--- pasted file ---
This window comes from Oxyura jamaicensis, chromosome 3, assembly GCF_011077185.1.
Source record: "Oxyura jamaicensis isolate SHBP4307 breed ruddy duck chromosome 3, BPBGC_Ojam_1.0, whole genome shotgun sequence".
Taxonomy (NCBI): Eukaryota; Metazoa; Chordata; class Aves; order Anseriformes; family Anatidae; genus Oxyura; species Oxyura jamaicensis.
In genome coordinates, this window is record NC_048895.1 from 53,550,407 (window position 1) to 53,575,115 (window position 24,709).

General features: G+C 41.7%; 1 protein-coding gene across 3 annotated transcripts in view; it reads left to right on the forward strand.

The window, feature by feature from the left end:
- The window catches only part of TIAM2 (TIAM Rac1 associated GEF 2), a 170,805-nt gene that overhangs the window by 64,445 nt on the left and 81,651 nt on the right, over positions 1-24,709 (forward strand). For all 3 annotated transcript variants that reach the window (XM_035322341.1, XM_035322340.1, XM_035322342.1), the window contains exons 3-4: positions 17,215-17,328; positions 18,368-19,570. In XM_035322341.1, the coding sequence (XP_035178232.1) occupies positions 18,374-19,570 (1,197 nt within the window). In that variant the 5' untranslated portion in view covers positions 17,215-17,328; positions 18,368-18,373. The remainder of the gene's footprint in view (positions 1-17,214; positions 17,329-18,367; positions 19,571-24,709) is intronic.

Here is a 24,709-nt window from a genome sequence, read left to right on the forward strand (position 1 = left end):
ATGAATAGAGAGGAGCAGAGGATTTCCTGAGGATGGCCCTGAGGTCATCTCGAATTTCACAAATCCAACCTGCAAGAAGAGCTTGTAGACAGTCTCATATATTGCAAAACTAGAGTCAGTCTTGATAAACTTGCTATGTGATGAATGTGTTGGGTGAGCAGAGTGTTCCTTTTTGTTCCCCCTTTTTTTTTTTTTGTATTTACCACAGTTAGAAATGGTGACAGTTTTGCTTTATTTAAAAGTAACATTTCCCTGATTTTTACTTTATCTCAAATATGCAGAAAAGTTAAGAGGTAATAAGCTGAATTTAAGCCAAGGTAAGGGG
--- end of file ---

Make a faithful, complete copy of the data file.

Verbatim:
This window comes from Oxyura jamaicensis, chromosome 3, assembly GCF_011077185.1.
Source record: "Oxyura jamaicensis isolate SHBP4307 breed ruddy duck chromosome 3, BPBGC_Ojam_1.0, whole genome shotgun sequence".
Taxonomy (NCBI): Eukaryota; Metazoa; Chordata; class Aves; order Anseriformes; family Anatidae; genus Oxyura; species Oxyura jamaicensis.
In genome coordinates, this window is record NC_048895.1 from 53,550,407 (window position 1) to 53,575,115 (window position 24,709).

General features: G+C 41.7%; 1 protein-coding gene across 3 annotated transcripts in view; it reads left to right on the forward strand.

The window, feature by feature from the left end:
- The window catches only part of TIAM2 (TIAM Rac1 associated GEF 2), a 170,805-nt gene that overhangs the window by 64,445 nt on the left and 81,651 nt on the right, over positions 1-24,709 (forward strand). For all 3 annotated transcript variants that reach the window (XM_035322341.1, XM_035322340.1, XM_035322342.1), the window contains exons 3-4: positions 17,215-17,328; positions 18,368-19,570. In XM_035322341.1, the coding sequence (XP_035178232.1) occupies positions 18,374-19,570 (1,197 nt within the window). In that variant the 5' untranslated portion in view covers positions 17,215-17,328; positions 18,368-18,373. The remainder of the gene's footprint in view (positions 1-17,214; positions 17,329-18,367; positions 19,571-24,709) is intronic.

Here is a 24,709-nt window from a genome sequence, read left to right on the forward strand (position 1 = left end):
ATGAATAGAGAGGAGCAGAGGATTTCCTGAGGATGGCCCTGAGGTCATCTCGAATTTCACAAATCCAACCTGCAAGAAGAGCTTGTAGACAGTCTCATATATTGCAAAACTAGAGTCAGTCTTGATAAACTTGCTATGTGATGAATGTGTTGGGTGAGCAGAGTGTTCCTTTTTGTTCCCCCTTTTTTTTTTTTTGTATTTACCACAGTTAGAAATGGTGACAGTTTTGCTTTATTTAAAAGTAACATTTCCCTGATTTTTACTTTATCTCAAATATGCAGAAAAGTTAAGAGGTAATAAGCTGAATTTAAGCCAAGGTAAGGGG